the ACTU in the financing of John Curtin House and acquisition of half the property, but can I say, to particularly John Bannon who was the President, under his leadership and, most particularly in an executive sense, to Bob Hogg - a second 'Mr Builder has come along and put up a building for us and though Bob has now left the federal secretaryship of the Party he leaves behind another monument to his great contribution to the Australian Labor Party. Barry

mentioned it in Victoria, we have mentioned it in the national domain of national politics and a couple of significant national elections, but in organisational terms, Bob will go down as one of the greats of our Party and this building will be here probably when we are all long gone.

Thank you Bob, and John, for your work here today, but I would like to thank David Combes for starting this process of giving the Labor Party assets which it is able to call on in difficult times, for those of you in the National Executive particularly. And I would like to also thank the Auditor-General as the tenant. thought the last time we attacked him in the House he might have cancelled the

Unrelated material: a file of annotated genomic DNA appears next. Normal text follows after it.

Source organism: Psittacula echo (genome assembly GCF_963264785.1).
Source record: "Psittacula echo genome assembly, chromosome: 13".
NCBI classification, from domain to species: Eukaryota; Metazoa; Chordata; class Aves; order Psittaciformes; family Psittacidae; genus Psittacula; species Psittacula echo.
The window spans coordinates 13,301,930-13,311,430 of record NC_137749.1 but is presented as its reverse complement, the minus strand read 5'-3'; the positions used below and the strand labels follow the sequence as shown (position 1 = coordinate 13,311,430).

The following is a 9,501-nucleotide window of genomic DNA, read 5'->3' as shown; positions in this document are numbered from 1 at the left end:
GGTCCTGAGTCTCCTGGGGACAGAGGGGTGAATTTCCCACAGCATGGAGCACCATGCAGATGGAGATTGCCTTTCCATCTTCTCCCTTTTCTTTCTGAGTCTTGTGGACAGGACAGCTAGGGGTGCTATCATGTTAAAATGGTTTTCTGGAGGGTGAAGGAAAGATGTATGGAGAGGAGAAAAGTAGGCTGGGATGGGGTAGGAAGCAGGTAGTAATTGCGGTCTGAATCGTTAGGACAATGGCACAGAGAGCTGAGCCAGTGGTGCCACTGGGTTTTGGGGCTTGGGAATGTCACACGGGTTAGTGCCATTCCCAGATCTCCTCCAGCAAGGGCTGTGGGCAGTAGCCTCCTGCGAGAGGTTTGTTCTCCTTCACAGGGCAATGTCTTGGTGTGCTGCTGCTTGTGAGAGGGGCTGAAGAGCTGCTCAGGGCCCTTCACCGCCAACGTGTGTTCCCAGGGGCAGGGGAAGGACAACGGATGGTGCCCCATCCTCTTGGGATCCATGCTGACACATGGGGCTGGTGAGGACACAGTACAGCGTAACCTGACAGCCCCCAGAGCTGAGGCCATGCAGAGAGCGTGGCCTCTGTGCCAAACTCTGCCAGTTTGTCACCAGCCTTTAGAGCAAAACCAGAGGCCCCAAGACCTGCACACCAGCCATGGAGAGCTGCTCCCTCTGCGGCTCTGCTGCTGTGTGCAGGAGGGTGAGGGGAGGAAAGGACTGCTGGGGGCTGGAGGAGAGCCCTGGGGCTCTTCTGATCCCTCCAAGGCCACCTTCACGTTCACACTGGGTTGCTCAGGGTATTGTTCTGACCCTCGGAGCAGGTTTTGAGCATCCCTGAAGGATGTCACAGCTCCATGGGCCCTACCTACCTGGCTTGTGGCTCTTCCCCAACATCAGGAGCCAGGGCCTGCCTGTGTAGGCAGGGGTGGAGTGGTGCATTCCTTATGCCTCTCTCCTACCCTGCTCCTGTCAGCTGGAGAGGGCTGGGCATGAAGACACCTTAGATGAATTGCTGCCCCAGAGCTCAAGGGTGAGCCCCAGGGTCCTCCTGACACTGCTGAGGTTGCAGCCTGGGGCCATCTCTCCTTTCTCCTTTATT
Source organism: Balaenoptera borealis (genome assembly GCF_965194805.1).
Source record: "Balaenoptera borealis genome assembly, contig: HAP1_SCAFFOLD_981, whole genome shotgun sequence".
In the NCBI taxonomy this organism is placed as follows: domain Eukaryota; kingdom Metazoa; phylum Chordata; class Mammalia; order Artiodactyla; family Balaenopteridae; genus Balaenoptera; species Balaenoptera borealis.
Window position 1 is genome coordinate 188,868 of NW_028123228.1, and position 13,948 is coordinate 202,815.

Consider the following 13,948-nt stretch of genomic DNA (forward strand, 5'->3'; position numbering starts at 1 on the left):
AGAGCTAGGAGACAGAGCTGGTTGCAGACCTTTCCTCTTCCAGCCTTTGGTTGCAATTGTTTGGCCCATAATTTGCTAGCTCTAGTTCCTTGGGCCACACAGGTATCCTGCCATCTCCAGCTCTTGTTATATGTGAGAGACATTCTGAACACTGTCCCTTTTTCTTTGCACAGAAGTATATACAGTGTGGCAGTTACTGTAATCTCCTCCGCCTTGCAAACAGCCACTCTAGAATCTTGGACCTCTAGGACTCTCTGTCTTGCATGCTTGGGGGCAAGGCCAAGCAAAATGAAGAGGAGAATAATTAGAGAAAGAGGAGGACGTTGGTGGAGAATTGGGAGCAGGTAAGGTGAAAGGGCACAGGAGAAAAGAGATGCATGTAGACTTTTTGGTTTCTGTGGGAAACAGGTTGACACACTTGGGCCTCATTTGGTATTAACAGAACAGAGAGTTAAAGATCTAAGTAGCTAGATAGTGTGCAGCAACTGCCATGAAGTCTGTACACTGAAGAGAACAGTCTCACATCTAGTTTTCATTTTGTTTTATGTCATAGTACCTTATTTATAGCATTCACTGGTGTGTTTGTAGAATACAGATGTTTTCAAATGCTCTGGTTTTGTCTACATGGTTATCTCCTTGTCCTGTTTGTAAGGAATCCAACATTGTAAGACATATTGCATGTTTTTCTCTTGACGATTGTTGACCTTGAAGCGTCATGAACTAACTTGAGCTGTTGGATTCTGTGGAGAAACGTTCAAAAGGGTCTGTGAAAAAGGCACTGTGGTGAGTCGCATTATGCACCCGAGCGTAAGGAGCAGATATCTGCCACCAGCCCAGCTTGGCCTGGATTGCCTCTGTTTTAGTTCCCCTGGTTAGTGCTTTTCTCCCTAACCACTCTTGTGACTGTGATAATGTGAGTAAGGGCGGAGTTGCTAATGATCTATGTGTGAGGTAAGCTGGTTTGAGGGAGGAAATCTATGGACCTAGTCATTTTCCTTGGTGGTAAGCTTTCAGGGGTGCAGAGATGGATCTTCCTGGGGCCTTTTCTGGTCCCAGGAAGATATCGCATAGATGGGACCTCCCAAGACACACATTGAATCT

lease, but he didn't, he has done the right thing by us and even the super sleuths like Senator Bishop have been over the lease and apparently she thinks

it is all right as well. So there we are, clean as a whistle. There is nothing like getting a seal of approval from the obscurantists of the Opposition.

Can I now say_ to the Party in general this is a monument to our vitality and our verve. I am very pleased to be associated with it, it Is a tribute to be here, it is nice to be asked to officially open it and to unveil the plaque. Thank you.

ends